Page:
Non-Profit Hospitals Are In Sorry Financial Shape
February 1, 2001
Community nonprofit hospitals are being hit with declining or stagnant revenues, growing costs and mounting losses -- making it increasingly hard for them to finance new equipment.
- Over the past decade, 10 percent of U.S. community hospitals have closed -- and many of those which have survived are in poor shape.
- Operating margins among the survivors are less than 3 percent on average -- too low to cover capital costs.
- Among the problems is that Congress cut Medicare reimbursements to hospitals -- while allowing the Medicare rulebook to swell to 45,000 pages.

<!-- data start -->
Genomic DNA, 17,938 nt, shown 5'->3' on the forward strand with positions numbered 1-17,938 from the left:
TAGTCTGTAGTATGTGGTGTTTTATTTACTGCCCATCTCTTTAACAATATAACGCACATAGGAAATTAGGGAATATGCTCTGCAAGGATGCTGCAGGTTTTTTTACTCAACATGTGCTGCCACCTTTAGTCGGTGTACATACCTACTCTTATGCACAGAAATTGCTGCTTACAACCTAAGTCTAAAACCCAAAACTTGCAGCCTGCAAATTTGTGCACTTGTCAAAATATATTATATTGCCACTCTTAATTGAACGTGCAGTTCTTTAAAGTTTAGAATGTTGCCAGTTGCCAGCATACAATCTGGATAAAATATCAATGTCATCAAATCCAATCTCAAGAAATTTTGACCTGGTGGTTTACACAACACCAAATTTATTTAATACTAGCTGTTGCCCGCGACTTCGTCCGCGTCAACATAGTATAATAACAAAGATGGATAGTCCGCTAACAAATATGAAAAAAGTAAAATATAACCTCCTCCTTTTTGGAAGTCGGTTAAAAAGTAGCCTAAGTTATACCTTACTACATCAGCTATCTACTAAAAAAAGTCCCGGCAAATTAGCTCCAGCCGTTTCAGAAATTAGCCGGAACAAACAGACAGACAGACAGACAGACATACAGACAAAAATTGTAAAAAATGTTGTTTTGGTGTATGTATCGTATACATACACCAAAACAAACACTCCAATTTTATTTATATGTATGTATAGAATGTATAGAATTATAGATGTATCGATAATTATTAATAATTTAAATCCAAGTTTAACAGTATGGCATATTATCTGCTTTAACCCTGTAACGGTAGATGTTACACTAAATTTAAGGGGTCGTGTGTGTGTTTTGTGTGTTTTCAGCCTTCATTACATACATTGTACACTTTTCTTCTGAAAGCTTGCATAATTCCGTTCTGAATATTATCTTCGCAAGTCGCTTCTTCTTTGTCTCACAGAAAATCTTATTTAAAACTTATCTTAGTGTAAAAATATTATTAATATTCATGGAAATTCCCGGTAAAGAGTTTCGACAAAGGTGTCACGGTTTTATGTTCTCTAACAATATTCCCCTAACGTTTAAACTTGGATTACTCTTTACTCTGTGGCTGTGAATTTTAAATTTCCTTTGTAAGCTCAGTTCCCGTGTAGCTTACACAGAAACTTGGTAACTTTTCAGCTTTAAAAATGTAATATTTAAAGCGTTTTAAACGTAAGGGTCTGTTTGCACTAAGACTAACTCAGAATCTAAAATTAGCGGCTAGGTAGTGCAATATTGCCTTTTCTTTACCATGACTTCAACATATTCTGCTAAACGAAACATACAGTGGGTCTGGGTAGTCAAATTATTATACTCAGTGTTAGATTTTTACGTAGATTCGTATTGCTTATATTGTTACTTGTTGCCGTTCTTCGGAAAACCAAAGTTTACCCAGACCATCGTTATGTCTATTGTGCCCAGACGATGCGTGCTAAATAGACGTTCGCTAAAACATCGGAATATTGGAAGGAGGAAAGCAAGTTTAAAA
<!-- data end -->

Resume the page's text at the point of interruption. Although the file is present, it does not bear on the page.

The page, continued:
- Observers also note that health-maintenance organizations are slow to reimburse hospitals for covered services.
For-profit hospitals are common in the South and West, but they still amount to less than 15 percent of the total number of hospitals nationwide. For-profits are rare on the East Coast and New York has even added to the problem by outlawing ownership of hospitals by publicly-traded companies.
Non-profit hospitals looking for a white knight, for-profit savior must endure months of regulatory investigation.
Yet hospitals can be turned into extraordinarily profitable businesses. During 2000, shares of shareholder-owned hospitals more than doubled -- and had operating margins ranging from 13 percent to 24 percent.
Source: "Reconstructive Surgery," Economist, January 27, 2001.
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